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Anti virus

Clam AntiVirus (clamAV) is an open source, free software. We will setup the clamav first.

In CentOS, or Fedora, install it by:

yum install clam clams clam-update

In Ubuntu, try:

sudo apt-get install clamav clamav-daemon clamav-freshclam

You can scan a directory and it’s subdirectory by command:

clamscan -r

Scan directories recursively. All the subdirectories in the given directory will be scanned.

More switches, see

Enable the service:

systemctl enable /lib/systemd/system/clamav-daemon.service

we can configure the clamd from cli instead of configuration file by :

sudo dpkg-reconfigure clamav-daemon
sudo vi /etc/clamav/clamd.conf

we are going to scan it remotely, so add following line:

TCPSocket 3310

Use command netstat -l , you should find something like: tcp6   0   0   [::]:3310    [::]:*     LISTEN


In MAC, to install clam Antivirus, use following steps.

1 The easiest way to get the ClamAV package is using Homebrew

$ brew install clamav

2. Before trying to start the clamd process, you’ll need a copy of the ClamAV databases.

Create a freshclam.conf file and configure as so



3. Then run

$ freshclam -v

to download the ClamAV databases.

4. Edit configuration file

make a copy of the clamd.conf.sample and edit it:

cp /usr/local/etc/clamav/clamd.conf.sample /usr/local/etc/clamav/clamd.conf
vi /usr/local/etc/clamav/clamd.conf

Add following line:

LocalSocket /usr/local/var/run/clamav/clamd.sock

You’ll need to ensure that the socket directory exists, and the deamon has the permission to write the socket file.

$ mkdir /usr/local/var/run/clamav
$ sudo chown clamav /usr/local/var/run/clamav/
$ sudo chmod 775 /usr/local/var/run/clamav/

You should now be able to run

$ clamd

to start the process.

If system can not find the clamd, use find / -type f -name clamd to search for it. Then use the full path, in my case it is:

Check the status
ps -ef | grep clamd

  501 34483     1   0 10:57pm ??         0:00.00 /usr/local/Cellar/clamav/0.99.2_1/sbin/clamd

  501 34493 34107   0 11:00pm ttys001    0:00.01 grep clamd

First line of the result means the daemon is running. Now that the installation of the clamav is finished, we can use python to work with clamav now.




import time
import pyclamd
from threading import Thread
class Scan(Thread) :
    def __init__ (self, IP, scan_type, file) :
        self.IP = IP
        self.file = file
    def run(self) :

            cd = pyclamd.ClamdNetworkSocket(self.IP, 3310)
            if :
                self.connstr=self.IP+" connection [OK]"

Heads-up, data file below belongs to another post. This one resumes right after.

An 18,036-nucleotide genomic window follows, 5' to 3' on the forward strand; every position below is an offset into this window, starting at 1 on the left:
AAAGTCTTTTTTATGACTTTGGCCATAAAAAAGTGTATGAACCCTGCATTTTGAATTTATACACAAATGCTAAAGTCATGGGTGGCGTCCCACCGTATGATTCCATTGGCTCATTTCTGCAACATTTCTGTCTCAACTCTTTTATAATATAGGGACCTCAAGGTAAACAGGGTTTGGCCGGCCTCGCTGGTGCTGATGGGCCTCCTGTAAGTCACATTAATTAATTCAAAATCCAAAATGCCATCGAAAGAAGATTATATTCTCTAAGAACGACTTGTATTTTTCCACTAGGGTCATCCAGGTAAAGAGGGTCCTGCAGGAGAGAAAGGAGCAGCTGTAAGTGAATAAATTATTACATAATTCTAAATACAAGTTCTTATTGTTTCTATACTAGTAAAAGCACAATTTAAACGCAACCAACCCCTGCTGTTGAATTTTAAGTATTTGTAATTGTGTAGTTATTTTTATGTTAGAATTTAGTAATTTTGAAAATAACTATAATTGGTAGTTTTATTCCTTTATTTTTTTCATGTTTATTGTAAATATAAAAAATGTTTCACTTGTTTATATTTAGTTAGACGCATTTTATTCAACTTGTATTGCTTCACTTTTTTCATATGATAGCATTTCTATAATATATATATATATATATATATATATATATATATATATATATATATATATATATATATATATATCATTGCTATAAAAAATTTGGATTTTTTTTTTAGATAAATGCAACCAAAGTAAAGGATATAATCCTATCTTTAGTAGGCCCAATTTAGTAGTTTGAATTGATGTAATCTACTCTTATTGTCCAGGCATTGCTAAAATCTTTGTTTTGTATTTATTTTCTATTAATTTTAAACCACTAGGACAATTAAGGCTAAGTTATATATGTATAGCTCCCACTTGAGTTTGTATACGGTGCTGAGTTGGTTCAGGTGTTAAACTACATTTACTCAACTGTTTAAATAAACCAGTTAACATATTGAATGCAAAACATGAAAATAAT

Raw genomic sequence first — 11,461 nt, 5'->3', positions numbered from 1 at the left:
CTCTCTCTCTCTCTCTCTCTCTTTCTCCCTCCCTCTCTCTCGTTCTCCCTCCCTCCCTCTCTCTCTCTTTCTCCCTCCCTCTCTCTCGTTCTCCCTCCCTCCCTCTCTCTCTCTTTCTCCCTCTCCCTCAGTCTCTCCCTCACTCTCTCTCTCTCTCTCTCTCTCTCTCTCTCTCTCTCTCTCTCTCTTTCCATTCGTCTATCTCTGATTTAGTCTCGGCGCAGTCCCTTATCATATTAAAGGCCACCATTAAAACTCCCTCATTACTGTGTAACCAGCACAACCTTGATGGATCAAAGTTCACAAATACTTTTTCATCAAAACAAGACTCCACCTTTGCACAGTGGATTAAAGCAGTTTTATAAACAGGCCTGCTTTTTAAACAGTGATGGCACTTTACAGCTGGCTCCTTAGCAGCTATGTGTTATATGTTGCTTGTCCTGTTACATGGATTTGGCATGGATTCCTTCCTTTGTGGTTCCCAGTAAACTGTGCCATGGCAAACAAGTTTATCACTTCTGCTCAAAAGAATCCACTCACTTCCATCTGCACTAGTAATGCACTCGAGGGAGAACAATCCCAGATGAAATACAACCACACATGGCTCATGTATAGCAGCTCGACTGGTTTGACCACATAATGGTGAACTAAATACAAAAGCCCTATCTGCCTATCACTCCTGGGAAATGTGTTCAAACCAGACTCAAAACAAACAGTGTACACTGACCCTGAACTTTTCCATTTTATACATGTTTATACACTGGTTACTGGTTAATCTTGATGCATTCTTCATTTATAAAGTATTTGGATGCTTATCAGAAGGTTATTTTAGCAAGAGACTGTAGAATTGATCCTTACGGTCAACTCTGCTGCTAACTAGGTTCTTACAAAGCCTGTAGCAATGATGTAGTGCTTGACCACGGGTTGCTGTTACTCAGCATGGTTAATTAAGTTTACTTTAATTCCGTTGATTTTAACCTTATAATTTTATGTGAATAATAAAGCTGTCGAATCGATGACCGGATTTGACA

if self.scan_type=="contscan_file":
                elif self.scan_type=="multiscan_file":
                elif self.scan_type=="scan_file":
                time.sleep(1) #????1?
                self.connstr=self.IP+" ping error, exit"
        except Exception, e:
            self.connstr=self.IP+" "+str(e)
scanlist = []
for ip in IPs:
    currp = Scan(ip, scantype, scanfile)
    if i%threadnum==0 or i==len(IPs) :
        for task in scanlist:
        for task in scanlist:
            print task.connstr
            print task.scanresult
        scanlist = []


Problems with permission

Error message: lstat() failed: Permission denied.’
–> In the file: /etc/clamav/clamd.conf, change AllowSupplementaryGroups false -> true (does not work)
–> check the syslog in the target machine, ” kernel: [64967.169911] audit: type=1400 audit(1515711368.823:26): apparmor=”DENIED” operation=”open” profile=”/usr/sbin/clamd” name=”/var/www/” pid=12217 comm=”clamd” requested_mask=”r” denied_mask=”r” fsuid=113 ouid=0 ”
This is what it is telling you:

  • apparmor=”DENIED” AppArmor denied something based on a profile (we’ll get to that later).
  • operation=”open” The operation AppArmor denied (in this case opening something, probably a file).
  • profile=”/usr/sbin/clamd” The profile that made AppArmor deny this action.
  • name=”/var/www” The file that something was trying to open.
  • pid=12217 The PID of the process trying to open it.
  • comm=”clamd” The command/name of the process that tried to open it.
  • requested_mask=”r” What ntpd wanted to do with the file (r for read in this case).
  • denied_mask=”r” What AppArmor stopped it from doing.

So, in plain English, clamd wanted to read website(/var/www) file, AppArmor thought it had no business in website file, so it blocked the action according to clamd’s profile for /usr/sbin/clamd.

Why is AppArmor even there in first place? AppArmor’s main purpose is to prevent compromised apps/processes from doing things they shouldn’t.

This means apparmor blocked the clamd from reading the /var/www. Apparmor has two kinds of profiles mirroring two modes, enforced and complained. Profiles loaded in enforcement mode will result in enforcement of the policy defined in the profile as well as reporting policy violation attempts (either via syslog or auditd). Profiles in complain mode will not enforce policy but instead report policy violation attempts.

We can check the mode of the profile by:

$sudo apparmor_status

apparmor module is loaded.
 56 profiles are loaded.
 19 profiles are in enforce mode.
 37 profiles are in complain mode.
 3 processes have profiles defined.
 3 processes are in enforce mode.
 /usr/sbin/clamd (6923)

We should put it in the complain mode. install package “apparmor-utils” then ” sudo aa-complain /usr/sbin/clamd ” this will move the profile from enforce to complain, but if the process is already in the enforce mode, we need to restart that process and apparmor:

sudo service apparmor restart
sudo service clamav-daemon restart

Then check the clamd profile status is in the complain mode:

$ sudo apparmor_status
 1 processes are in complain mode.
 /usr/sbin/clamd (13764)